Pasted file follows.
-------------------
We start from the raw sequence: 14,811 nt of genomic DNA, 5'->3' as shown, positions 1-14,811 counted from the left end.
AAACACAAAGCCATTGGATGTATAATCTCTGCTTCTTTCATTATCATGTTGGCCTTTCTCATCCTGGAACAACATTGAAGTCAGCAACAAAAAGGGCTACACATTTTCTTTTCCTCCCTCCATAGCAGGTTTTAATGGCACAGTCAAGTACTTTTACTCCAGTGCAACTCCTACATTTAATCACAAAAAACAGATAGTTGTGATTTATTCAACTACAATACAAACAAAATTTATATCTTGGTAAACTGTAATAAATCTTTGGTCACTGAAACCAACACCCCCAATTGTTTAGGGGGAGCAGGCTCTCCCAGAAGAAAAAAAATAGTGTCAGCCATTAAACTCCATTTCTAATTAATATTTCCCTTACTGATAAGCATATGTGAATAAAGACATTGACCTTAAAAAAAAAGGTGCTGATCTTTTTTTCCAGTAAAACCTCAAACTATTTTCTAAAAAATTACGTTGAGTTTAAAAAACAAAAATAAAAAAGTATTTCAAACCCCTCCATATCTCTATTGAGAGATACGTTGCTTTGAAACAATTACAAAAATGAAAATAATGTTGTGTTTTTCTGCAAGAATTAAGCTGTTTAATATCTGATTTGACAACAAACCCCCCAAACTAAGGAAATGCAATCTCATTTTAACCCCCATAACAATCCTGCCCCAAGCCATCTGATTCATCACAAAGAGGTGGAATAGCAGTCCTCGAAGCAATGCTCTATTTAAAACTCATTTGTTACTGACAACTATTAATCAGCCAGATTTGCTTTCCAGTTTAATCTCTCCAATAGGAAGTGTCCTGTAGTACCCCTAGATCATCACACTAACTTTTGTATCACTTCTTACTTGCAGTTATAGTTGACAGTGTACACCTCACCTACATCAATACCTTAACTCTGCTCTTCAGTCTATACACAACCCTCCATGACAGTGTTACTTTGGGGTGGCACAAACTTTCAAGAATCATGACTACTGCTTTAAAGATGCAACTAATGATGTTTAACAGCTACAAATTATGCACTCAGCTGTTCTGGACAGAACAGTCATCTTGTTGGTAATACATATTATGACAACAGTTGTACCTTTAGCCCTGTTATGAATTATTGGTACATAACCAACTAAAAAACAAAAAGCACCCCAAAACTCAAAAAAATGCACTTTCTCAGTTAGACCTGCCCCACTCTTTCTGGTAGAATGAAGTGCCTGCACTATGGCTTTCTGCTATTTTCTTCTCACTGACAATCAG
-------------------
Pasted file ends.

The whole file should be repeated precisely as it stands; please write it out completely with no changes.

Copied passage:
We start from the raw sequence: 14,811 nt of genomic DNA, 5'->3' as shown, positions 1-14,811 counted from the left end.
AAACACAAAGCCATTGGATGTATAATCTCTGCTTCTTTCATTATCATGTTGGCCTTTCTCATCCTGGAACAACATTGAAGTCAGCAACAAAAAGGGCTACACATTTTCTTTTCCTCCCTCCATAGCAGGTTTTAATGGCACAGTCAAGTACTTTTACTCCAGTGCAACTCCTACATTTAATCACAAAAAACAGATAGTTGTGATTTATTCAACTACAATACAAACAAAATTTATATCTTGGTAAACTGTAATAAATCTTTGGTCACTGAAACCAACACCCCCAATTGTTTAGGGGGAGCAGGCTCTCCCAGAAGAAAAAAAATAGTGTCAGCCATTAAACTCCATTTCTAATTAATATTTCCCTTACTGATAAGCATATGTGAATAAAGACATTGACCTTAAAAAAAAAGGTGCTGATCTTTTTTTCCAGTAAAACCTCAAACTATTTTCTAAAAAATTACGTTGAGTTTAAAAAACAAAAATAAAAAAGTATTTCAAACCCCTCCATATCTCTATTGAGAGATACGTTGCTTTGAAACAATTACAAAAATGAAAATAATGTTGTGTTTTTCTGCAAGAATTAAGCTGTTTAATATCTGATTTGACAACAAACCCCCCAAACTAAGGAAATGCAATCTCATTTTAACCCCCATAACAATCCTGCCCCAAGCCATCTGATTCATCACAAAGAGGTGGAATAGCAGTCCTCGAAGCAATGCTCTATTTAAAACTCATTTGTTACTGACAACTATTAATCAGCCAGATTTGCTTTCCAGTTTAATCTCTCCAATAGGAAGTGTCCTGTAGTACCCCTAGATCATCACACTAACTTTTGTATCACTTCTTACTTGCAGTTATAGTTGACAGTGTACACCTCACCTACATCAATACCTTAACTCTGCTCTTCAGTCTATACACAACCCTCCATGACAGTGTTACTTTGGGGTGGCACAAACTTTCAAGAATCATGACTACTGCTTTAAAGATGCAACTAATGATGTTTAACAGCTACAAATTATGCACTCAGCTGTTCTGGACAGAACAGTCATCTTGTTGGTAATACATATTATGACAACAGTTGTACCTTTAGCCCTGTTATGAATTATTGGTACATAACCAACTAAAAAACAAAAAGCACCCCAAAACTCAAAAAAATGCACTTTCTCAGTTAGACCTGCCCCACTCTTTCTGGTAGAATGAAGTGCCTGCACTATGGCTTTCTGCTATTTTCTTCTCACTGACAATCAG